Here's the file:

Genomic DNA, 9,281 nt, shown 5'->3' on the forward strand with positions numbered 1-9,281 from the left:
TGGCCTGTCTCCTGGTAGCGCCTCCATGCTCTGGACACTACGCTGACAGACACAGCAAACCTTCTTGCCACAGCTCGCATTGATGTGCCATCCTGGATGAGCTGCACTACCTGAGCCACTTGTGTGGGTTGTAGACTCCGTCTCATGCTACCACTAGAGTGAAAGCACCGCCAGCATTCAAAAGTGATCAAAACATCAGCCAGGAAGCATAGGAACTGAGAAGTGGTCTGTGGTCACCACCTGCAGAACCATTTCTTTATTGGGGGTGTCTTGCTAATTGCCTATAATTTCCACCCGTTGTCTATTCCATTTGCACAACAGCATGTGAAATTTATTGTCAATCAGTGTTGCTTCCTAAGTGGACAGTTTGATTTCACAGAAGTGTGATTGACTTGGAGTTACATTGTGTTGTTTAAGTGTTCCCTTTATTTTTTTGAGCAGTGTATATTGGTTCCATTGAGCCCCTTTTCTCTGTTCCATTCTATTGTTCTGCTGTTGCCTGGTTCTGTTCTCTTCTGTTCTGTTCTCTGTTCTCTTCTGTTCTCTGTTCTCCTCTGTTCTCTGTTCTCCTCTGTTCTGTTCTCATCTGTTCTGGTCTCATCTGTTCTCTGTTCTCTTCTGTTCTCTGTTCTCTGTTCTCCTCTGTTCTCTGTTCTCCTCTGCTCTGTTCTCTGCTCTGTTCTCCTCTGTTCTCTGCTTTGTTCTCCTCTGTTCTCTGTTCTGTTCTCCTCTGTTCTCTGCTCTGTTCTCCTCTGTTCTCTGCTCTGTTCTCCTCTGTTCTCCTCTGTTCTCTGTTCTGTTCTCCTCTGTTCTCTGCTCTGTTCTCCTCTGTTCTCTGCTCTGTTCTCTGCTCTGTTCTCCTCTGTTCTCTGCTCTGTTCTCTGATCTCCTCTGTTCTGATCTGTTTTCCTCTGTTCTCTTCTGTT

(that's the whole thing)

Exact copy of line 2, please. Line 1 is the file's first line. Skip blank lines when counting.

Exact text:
TGGCCTGTCTCCTGGTAGCGCCTCCATGCTCTGGACACTACGCTGACAGACACAGCAAACCTTCTTGCCACAGCTCGCATTGATGTGCCATCCTGGATGAGCTGCACTACCTGAGCCACTTGTGTGGGTTGTAGACTCCGTCTCATGCTACCACTAGAGTGAAAGCACCGCCAGCATTCAAAAGTGATCAAAACATCAGCCAGGAAGCATAGGAACTGAGAAGTGGTCTGTGGTCACCACCTGCAGAACCATTTCTTTATTGGGGGTGTCTTGCTAATTGCCTATAATTTCCACCCGTTGTCTATTCCATTTGCACAACAGCATGTGAAATTTATTGTCAATCAGTGTTGCTTCCTAAGTGGACAGTTTGATTTCACAGAAGTGTGATTGACTTGGAGTTACATTGTGTTGTTTAAGTGTTCCCTTTATTTTTTTGAGCAGTGTATATTGGTTCCATTGAGCCCCTTTTCTCTGTTCCATTCTATTGTTCTGCTGTTGCCTGGTTCTGTTCTCTTCTGTTCTGTTCTCTGTTCTCTTCTGTTCTCTGTTCTCCTCTGTTCTCTGTTCTCCTCTGTTCTGTTCTCATCTGTTCTGGTCTCATCTGTTCTCTGTTCTCTTCTGTTCTCTGTTCTCTGTTCTCCTCTGTTCTCTGTTCTCCTCTGCTCTGTTCTCTGCTCTGTTCTCCTCTGTTCTCTGCTTTGTTCTCCTCTGTTCTCTGTTCTGTTCTCCTCTGTTCTCTGCTCTGTTCTCCTCTGTTCTCTGCTCTGTTCTCCTCTGTTCTCCTCTGTTCTCTGTTCTGTTCTCCTCTGTTCTCTGCTCTGTTCTCCTCTGTTCTCTGCTCTGTTCTCTGCTCTGTTCTCCTCTGTTCTCTGCTCTGTTCTCTGATCTCCTCTGTTCTGATCTGTTTTCCTCTGTTCTCTTCTGTT